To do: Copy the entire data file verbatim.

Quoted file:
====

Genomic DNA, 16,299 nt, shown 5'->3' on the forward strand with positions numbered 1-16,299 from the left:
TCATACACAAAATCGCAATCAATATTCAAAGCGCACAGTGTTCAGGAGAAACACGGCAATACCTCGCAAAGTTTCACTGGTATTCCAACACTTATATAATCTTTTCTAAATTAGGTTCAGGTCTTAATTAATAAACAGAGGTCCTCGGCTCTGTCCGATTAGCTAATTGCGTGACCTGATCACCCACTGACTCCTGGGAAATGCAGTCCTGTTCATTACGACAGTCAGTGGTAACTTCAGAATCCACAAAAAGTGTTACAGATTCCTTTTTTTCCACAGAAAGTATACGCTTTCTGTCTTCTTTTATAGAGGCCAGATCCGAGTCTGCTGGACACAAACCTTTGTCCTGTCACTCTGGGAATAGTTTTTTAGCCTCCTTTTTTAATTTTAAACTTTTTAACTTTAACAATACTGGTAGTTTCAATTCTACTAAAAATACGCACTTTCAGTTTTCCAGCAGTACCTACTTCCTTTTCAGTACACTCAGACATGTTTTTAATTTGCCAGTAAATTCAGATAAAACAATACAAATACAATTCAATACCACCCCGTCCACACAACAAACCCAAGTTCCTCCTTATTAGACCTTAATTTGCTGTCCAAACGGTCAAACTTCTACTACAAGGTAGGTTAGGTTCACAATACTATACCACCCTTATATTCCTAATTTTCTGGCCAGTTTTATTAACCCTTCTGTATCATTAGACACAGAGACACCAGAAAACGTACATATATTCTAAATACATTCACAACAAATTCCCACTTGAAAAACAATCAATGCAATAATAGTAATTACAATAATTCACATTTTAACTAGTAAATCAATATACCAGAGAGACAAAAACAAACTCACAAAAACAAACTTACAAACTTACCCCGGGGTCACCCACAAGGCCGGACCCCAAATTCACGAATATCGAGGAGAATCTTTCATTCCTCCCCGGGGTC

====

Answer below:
Genomic DNA, 16,299 nt, shown 5'->3' on the forward strand with positions numbered 1-16,299 from the left:
TCATACACAAAATCGCAATCAATATTCAAAGCGCACAGTGTTCAGGAGAAACACGGCAATACCTCGCAAAGTTTCACTGGTATTCCAACACTTATATAATCTTTTCTAAATTAGGTTCAGGTCTTAATTAATAAACAGAGGTCCTCGGCTCTGTCCGATTAGCTAATTGCGTGACCTGATCACCCACTGACTCCTGGGAAATGCAGTCCTGTTCATTACGACAGTCAGTGGTAACTTCAGAATCCACAAAAAGTGTTACAGATTCCTTTTTTTCCACAGAAAGTATACGCTTTCTGTCTTCTTTTATAGAGGCCAGATCCGAGTCTGCTGGACACAAACCTTTGTCCTGTCACTCTGGGAATAGTTTTTTAGCCTCCTTTTTTAATTTTAAACTTTTTAACTTTAACAATACTGGTAGTTTCAATTCTACTAAAAATACGCACTTTCAGTTTTCCAGCAGTACCTACTTCCTTTTCAGTACACTCAGACATGTTTTTAATTTGCCAGTAAATTCAGATAAAACAATACAAATACAATTCAATACCACCCCGTCCACACAACAAACCCAAGTTCCTCCTTATTAGACCTTAATTTGCTGTCCAAACGGTCAAACTTCTACTACAAGGTAGGTTAGGTTCACAATACTATACCACCCTTATATTCCTAATTTTCTGGCCAGTTTTATTAACCCTTCTGTATCATTAGACACAGAGACACCAGAAAACGTACATATATTCTAAATACATTCACAACAAATTCCCACTTGAAAAACAATCAATGCAATAATAGTAATTACAATAATTCACATTTTAACTAGTAAATCAATATACCAGAGAGACAAAAACAAACTCACAAAAACAAACTTACAAACTTACCCCGGGGTCACCCACAAGGCCGGACCCCAAATTCACGAATATCGAGGAGAATCTTTCATTCCTCCCCGGGGTC